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              CSF1/CSF1R blockade reprograms tumor-infiltrating macrophages and improves response to T-cell checkpoint immunotherapy in pancreatic cancer models.

              Cancer immunotherapy generally offers limited clinical benefit without coordinated strategies to mitigate the immunosuppressive nature of the tumor microenvironment. Critical drivers of immune escape in the tumor microenvironment include tumor-associated macrophages and myeloid-derived suppressor cells, which not only mediate immune suppression, but also promote metastatic dissemination and impart resistance to cytotoxic therapies. Thus, strategies to ablate the effects of these myeloid cell populations may offer great therapeutic potential. In this report, we demonstrate in a mouse model of pancreatic ductal adenocarcinoma (PDAC) that inhibiting signaling by the myeloid growth factor receptor CSF1R can functionally reprogram macrophage responses that enhance antigen presentation and productive antitumor T-cell responses. Investigations of this response revealed that CSF1R blockade also upregulated T-cell checkpoint molecules, including PDL1 and CTLA4, thereby restraining beneficial therapeutic effects. We found that PD1 and CTLA4 antagonists showed limited efficacy as single agents to restrain PDAC growth, but that combining these agents with CSF1R blockade potently elicited tumor regressions, even in larger established tumors. Taken together, our findings provide a rationale to reprogram immunosuppressive myeloid cell populations in the tumor microenvironment under conditions that can significantly empower the therapeutic effects of checkpoint-based immunotherapeutics. ©2014 American Association for Cancer Research.

                Author and article information

                Clin Cancer Res
                Clin Cancer Res
                Clinical Cancer Research
                American Association for Cancer Research
                13 June 2022
                18 March 2022
                : 28
                : 12
                : 2517-2526
                [1 ]Sarah Cannon Research Institute/Tennessee Oncology PLLC, Nashville, Tennessee.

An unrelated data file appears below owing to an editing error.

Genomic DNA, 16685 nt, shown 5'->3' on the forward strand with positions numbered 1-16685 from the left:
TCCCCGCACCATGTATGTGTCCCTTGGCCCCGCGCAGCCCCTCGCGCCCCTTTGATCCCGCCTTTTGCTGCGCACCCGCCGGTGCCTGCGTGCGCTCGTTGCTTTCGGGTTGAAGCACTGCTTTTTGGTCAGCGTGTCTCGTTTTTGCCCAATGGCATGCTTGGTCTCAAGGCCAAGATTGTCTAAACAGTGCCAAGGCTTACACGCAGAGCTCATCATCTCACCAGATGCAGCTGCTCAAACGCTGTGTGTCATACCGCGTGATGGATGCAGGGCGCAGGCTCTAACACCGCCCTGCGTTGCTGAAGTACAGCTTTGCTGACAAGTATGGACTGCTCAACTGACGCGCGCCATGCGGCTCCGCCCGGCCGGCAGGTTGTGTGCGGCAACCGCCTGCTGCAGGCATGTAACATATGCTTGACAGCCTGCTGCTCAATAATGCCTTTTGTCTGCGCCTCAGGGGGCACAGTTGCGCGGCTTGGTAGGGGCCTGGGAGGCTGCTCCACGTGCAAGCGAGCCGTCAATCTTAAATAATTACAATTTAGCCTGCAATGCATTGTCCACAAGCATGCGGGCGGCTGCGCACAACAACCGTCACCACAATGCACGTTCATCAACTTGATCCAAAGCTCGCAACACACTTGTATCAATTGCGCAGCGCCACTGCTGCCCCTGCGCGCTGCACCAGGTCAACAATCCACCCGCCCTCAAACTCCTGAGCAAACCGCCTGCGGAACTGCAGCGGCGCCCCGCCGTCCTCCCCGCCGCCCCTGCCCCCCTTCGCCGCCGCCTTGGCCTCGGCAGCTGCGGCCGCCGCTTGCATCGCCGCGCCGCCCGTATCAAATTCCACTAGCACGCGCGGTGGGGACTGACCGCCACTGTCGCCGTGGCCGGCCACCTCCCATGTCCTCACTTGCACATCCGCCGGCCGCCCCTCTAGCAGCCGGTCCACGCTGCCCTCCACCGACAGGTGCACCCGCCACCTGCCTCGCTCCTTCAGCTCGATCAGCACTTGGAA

[2 ]HealthPartners Institute, Regions Cancer Care Center, St. Paul, Minnesota.
                [3 ]Karmanos Cancer Institute, Detroit, Michigan.
                [4 ]Utah Cancer Specialists, Salt Lake City, Utah.
                [5 ]University of Virginia, Charlottesville, Virginia.
                [6 ]University of Colorado Cancer Center, Aurora, Colorado.
                [7 ]Massachusetts General Hospital, Boston, Massachusetts.
                [8 ]Institute for Drug Development, Mays Cancer Center at University of Texas Health San Antonio MD Anderson Cancer Center, San Antonio, Texas.
                [9 ]Pfizer Inc., Boulder, Colorado.
                [10 ]David Geffen School of Medicine at UCLA, Los Angeles, California.
                Author notes
                [* ] Corresponding Author: Melissa Johnson, Thoracic Medical Oncology, Sarah Cannon Research Institute at Tennessee Oncology, PLLC, 250 25th Avenue, North, Nashville, TN. Phone: 615-329-7274; E-mail: mjohnson@ 123456tnonc.com
                ©2022 The Authors; Published by the American Association for Cancer Research

                This open access article is distributed under the Creative Commons Attribution-NonCommercial-NoDerivatives 4.0 International (CC BY-NC-ND 4.0) license.

                Page count
                Pages: 10
                Funded by: Pfizer, DOI ;
                Award ID: P30CA054174
                Clinical Trials: Targeted Therapy